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5.2: Reactions: favorable, unfavorable, and their dynamics

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    As we will see, biological systems are extremely complex; both their overall structural elements and many of their molecular components (including DNA) are the products of thermodynamically unfavorable processes and reactions. How do these reactions take place in living systems? The answer comes from the coupling of thermodynamically favorable reactions to a thermodynamically unfavorable reactions. This is a type of work, although not in the standard macroscopic physics model of work (w) = force x distance. In the case of (chemical) reaction coupling, the work involved drives thermodynamically unfavorable reactions, typically the synthesis of large and complex molecules and macromolecules (that is, very large molecules). Here we will consider the thermodynamics of these processes.

    Thinking about energy: Thermodynamics is at its core about energy and changes in energy. This leads to the non-trivial question, what is energy? Energy comes in many forms. There is energy associated with the movement and vibrations of objects with mass. At the atomic and molecular level there is energy associated with the (quantum) state of electrons. There is energy associated with fields that depends upon an object’s nature (for example its mass or electrical charge) and its position within the field. There is the energy associated with electromagnetic radiation, the most familiar form is visible light, but electromagnetic radiation extends from microwaves to X-rays. Finally, there is the energy that is present in the very nature of matter, such energy is described by the equation:

    e (energy) = m (mass) x c2 (c = speed of light)

    To illustrate this principle, we can call on our day-to-day experiences. Energy can be used to make something move. Imagine a system of a box sitting on a rough floor. You shove the box so that it moves and then you stop pushing – the box travels a short distance and then stops. The first law of thermodynamics is that the total energy in a system is constant. So the question is where has the energy gone? One answer might be that the energy was destroyed. This is wrong. Careful observations lead us to deduce that the energy still exists but that it has been transformed. One obvious change is the transformation of energy from a mechanical force to some other form, so what are those other forms? It is unlikely that the mass of the box has increased, so we have to look at more subtle forms – the most likely is heat. The friction generated by moving the box represents an increase in the movements of the molecules of the box and the floor over which the box moved. Through collisions and vibrations, this energy will, over time, be distributed throughout the system. This thermal motion can be seen in what is known as Brownian motion. In 1905, Albert Einstein explained Brownian motion in terms of the existence, size, and movements of molecules148.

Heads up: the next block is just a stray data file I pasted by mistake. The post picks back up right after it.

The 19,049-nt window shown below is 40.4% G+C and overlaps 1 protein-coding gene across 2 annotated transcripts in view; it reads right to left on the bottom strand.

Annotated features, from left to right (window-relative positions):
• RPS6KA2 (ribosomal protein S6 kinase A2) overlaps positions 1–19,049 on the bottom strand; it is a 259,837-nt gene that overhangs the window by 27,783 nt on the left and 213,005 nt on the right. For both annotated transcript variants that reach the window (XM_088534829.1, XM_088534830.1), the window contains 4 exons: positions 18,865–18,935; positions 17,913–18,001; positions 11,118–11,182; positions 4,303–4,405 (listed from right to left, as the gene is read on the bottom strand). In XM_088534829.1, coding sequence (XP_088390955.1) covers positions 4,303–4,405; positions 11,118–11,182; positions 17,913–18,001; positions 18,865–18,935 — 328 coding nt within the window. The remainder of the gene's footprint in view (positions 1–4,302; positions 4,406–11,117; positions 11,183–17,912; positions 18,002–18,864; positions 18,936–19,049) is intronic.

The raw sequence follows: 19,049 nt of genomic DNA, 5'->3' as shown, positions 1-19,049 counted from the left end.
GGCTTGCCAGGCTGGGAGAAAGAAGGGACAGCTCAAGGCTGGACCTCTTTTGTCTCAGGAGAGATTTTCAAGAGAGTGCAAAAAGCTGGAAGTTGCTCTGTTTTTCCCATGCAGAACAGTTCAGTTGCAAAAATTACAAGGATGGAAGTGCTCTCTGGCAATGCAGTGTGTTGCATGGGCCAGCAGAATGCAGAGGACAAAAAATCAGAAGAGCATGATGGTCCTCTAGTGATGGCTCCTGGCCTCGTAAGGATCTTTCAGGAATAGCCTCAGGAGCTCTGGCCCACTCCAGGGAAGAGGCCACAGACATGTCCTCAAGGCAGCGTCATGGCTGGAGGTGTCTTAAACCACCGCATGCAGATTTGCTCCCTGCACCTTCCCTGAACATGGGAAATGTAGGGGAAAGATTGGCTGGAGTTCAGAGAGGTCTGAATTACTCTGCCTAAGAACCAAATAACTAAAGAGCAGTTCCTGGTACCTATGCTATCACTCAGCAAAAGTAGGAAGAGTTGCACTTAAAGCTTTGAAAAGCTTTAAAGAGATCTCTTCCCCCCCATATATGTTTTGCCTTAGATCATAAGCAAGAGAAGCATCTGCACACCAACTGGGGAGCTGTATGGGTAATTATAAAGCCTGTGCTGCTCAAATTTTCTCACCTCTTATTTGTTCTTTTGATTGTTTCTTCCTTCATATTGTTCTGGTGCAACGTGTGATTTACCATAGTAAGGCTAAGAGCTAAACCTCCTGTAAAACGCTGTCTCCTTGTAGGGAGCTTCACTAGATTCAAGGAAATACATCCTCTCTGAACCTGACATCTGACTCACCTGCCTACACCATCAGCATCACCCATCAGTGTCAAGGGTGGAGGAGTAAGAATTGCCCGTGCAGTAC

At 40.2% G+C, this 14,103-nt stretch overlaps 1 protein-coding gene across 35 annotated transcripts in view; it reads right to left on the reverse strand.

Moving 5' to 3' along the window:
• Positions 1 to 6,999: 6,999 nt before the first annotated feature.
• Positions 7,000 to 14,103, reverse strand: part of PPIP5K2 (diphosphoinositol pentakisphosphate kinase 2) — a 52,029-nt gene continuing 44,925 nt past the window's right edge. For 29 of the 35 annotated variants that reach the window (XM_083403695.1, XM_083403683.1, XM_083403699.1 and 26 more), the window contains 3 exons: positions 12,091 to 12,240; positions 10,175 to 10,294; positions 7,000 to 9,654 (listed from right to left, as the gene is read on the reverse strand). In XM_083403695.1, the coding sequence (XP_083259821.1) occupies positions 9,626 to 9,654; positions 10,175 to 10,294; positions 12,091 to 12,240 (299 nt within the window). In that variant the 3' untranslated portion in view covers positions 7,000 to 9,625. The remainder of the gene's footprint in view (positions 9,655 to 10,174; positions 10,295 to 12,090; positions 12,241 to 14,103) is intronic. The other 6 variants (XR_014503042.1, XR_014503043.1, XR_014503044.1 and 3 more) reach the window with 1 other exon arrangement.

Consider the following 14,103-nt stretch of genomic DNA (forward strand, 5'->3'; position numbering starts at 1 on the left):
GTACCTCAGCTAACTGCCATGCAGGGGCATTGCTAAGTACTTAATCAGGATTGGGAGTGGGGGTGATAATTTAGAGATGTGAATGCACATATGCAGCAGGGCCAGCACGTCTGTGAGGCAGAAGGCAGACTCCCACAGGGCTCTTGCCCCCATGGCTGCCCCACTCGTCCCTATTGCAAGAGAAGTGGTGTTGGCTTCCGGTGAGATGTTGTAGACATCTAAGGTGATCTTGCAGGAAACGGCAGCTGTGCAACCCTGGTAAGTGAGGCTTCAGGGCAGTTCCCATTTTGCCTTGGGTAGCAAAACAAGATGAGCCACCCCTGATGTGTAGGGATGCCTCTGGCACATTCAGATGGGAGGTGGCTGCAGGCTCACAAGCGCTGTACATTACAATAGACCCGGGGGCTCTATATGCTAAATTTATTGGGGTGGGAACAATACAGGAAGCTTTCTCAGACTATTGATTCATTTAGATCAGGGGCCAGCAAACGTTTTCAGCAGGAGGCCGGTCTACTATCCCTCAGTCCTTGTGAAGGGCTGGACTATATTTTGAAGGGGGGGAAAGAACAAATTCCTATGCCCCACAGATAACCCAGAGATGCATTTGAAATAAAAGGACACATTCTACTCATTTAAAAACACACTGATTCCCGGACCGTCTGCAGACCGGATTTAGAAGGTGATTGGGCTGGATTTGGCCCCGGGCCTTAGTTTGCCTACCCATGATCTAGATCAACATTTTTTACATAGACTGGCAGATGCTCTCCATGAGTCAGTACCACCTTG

In the system we have been considering, the concentrated energy used to move the box has been spread out throughout the system. While one could use the push to move something (to work), the diffuse thermoenergy cannot be used to do work. While the total amount of energy is conserved, its ability to do things has been decrease (almost abolished). This involves the concept of entropy, which we will turn to next.

    Contributors and Attributions

    • Michael W. Klymkowsky (University of Colorado Boulder) and Melanie M. Cooper (Michigan State University) with significant contributions by Emina Begovic & some editorial assistance of Rebecca Klymkowsky.

    This page titled 5.2: Reactions: favorable, unfavorable, and their dynamics is shared under a not declared license and was authored, remixed, and/or curated by Michael W. Klymkowsky and Melanie M. Cooper.